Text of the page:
CAIRO (AP) — Egyptians trickled into mostly empty polling centers as they voted Sunday in the second stage of parliamentary elections that will produce the country's first legislature since a chamber dominated by Islamists was dissolved by a court ruling in 2012.
Tens of thousands of troops and policemen were deployed to safeguard the two-day vote, reflecting growing security concerns less than a month after a Russian airliner crashed in Egypt's Sinai Peninsula, killing all 224 people on board. Russia has said the crash was caused by an onboard bomb, and a local Islamic State affiliate claimed the Oct. 31 attack.
The attack led Russia to suspend flights to and from Egypt and Britain to cancel routes to the popular Sharm el-Sheikh resort, where the flight originated, dealing a major blow to Egypt's tourism industry, which was already hurting from years of unrest.
The new, 596-seat legislature is due to hold its inaugural session next month after a runoff is held in early December. Egyptians voted last month in 14 provinces, the vote's first phase, with a turnout of nearly 27 percent. The latest phase is being held in the other 14 provinces and the capital, Cairo.
That was the lowest turnout in any vote, except one for a toothless upper chamber in 2012, since the ouster of autocrat Hosni Mubarak in a 2011 popular uprising.
Turnout in the second phase is not likely to be much higher given the widespread apathy over the political process under President Abdel-Fattah el-Sissi. The career army officer led the military's ouster of Egypt's first freely elected leader, the Islamist Mohammed Morsi, in 2013, amid a wave of mass demonstrations against his rule. El-Sissi was elected last year.
The trickle of voters in nine polling stations visited by Associated Press reporters in Cairo on Sunday was in sharp contrast to the long lines seen in the first elections held after Mubarak's ouster.
During this election's first phase last month, the government sought to boost turnout by giving employees a half-day off to cast their ballots on the second day of voting. Still, it is unlikely that the overall turnout in the election will exceed 30 percent. There has been no official word on granting workers time off Monday.
"If we were asking people to donate money, we would see longer lines than this," quipped 22-year-old shopkeeper Yassin Hany, as he came out of a polling center in Cairo's Ain Shams district. "The government only pays attention to us when they want us to vote. We are only visible then."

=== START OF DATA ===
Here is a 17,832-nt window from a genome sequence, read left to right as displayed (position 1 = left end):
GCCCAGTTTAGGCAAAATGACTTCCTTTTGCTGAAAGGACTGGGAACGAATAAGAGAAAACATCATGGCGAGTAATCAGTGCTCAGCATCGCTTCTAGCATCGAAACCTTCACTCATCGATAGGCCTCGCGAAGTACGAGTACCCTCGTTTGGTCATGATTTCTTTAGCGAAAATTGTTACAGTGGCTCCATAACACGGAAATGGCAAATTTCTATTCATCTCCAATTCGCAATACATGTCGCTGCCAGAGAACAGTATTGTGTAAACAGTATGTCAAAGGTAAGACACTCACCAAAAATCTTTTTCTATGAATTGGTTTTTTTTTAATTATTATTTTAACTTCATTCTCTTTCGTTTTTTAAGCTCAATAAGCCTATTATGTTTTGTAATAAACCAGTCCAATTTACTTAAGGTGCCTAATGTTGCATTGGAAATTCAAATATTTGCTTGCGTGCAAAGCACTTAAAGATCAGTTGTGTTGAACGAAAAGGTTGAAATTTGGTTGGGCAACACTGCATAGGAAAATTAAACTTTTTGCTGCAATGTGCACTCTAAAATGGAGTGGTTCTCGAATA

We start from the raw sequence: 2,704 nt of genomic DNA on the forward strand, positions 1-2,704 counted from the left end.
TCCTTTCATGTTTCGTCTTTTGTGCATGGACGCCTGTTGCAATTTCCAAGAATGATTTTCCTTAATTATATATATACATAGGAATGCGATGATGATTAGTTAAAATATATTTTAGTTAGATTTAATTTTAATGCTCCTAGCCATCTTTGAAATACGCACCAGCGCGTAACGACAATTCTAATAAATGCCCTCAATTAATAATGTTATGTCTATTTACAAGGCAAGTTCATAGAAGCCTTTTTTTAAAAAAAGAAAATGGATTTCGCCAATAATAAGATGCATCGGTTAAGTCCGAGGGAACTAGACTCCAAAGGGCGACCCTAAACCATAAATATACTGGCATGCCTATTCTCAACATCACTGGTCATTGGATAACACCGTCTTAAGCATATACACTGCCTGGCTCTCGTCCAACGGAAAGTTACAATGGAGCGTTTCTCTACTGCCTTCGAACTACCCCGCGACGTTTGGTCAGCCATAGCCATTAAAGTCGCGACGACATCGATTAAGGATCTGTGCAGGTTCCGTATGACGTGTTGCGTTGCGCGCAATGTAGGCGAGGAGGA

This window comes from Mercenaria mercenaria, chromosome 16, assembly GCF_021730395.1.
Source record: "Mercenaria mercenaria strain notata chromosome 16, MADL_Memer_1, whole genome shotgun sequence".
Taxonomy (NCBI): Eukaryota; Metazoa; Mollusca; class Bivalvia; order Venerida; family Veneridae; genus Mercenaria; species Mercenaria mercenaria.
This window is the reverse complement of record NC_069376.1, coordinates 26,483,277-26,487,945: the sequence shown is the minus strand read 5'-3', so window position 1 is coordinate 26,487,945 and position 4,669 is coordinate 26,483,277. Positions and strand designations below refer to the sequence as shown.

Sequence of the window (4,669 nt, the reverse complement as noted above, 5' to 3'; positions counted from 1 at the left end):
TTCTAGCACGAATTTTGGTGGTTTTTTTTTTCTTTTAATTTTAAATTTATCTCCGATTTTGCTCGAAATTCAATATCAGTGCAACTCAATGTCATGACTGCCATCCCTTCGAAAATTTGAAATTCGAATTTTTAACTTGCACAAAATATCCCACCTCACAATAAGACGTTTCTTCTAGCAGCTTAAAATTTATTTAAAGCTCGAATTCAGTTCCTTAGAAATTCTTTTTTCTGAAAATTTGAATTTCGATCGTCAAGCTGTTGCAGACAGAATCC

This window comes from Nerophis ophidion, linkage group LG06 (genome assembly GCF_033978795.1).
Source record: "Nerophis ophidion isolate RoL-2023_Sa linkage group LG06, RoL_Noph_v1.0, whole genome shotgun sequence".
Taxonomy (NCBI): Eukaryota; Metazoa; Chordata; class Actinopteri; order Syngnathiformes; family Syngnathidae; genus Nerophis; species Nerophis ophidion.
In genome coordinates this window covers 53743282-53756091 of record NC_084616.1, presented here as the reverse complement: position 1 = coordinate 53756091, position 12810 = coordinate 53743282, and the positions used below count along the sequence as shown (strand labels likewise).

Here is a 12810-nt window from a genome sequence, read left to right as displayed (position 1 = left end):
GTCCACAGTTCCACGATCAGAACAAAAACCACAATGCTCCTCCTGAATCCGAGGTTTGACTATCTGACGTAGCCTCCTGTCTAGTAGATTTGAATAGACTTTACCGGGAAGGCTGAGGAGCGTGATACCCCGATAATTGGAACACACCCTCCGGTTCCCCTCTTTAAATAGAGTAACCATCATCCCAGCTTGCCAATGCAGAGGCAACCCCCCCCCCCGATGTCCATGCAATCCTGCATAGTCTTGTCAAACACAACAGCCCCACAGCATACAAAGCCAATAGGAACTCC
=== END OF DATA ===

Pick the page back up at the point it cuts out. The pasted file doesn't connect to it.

"I only voted because maybe one of the people running will not be completely bad," he added.
Since Morsi's ouster, authorities have cracked down on the Muslim Brotherhood, his now-banned Islamist group, jailing thousands and killing hundreds in street clashes with security forces. The young liberal and pro-democracy activists who spearheaded the 2011 uprising have also been swept up in the crackdown, with authorities detaining dozens of them, mostly for breaching a law adopted in 2013 that effectively bans street demonstrations.
The Brotherhood, which swept every vote held after Mubarak's ouster until Morsi was overthrown, are boycotting the election, along with most secular, liberal and left-wing activists.
"You tell people to stay away from politics and you jail those who don't listen. The government shouldn't complain about the low turnout," said a government employee who wanted to be identified only by her first name, Dalia. "Give us real politics, we give you real participation," the 52-year-old added with a smile.
"I will not give legitimacy to this child's play," said Brotherhood supporter and homemaker Gamila Osman, 45. "I will not vote."
With street politics eradicated and severe restrictions placed on the public sphere, political apathy has become widespread. A personality cult around el-Sissi, which peaked last year, is slowly eroding. But many still believe that only the retired general, not elected lawmakers, can lift the country from its deepening economic woes and combat the Islamic insurgency.
Most of the candidates for parliament are either members of electoral alliances supportive of el-Sissi or political independents -- mainly businessmen and local power brokers, many of whom served as legislators during the Mubarak era. Some candidates and parties oppose specific government policies, but none are challenging el-Sissi's rule.
The next legislature is expected to be compliant, or at least dominated by lawmakers who support el-Sissi. Since taking office 17 months ago, the retired general has run the country with few checks or balances, issuing about 300 laws, including key legislation on the exercise of political rights and an anti-terrorism law that has placed restrictions on the media.
"You can't think straight when you are hungry. That is why they (voters) are not coming out," Ismail Hamed, a 38-year-old father of six, said as he alternated between smoking a water pipe and cigarettes at a Cairo cafe. "If you didn't eat in a day, would you care about elections?" he said.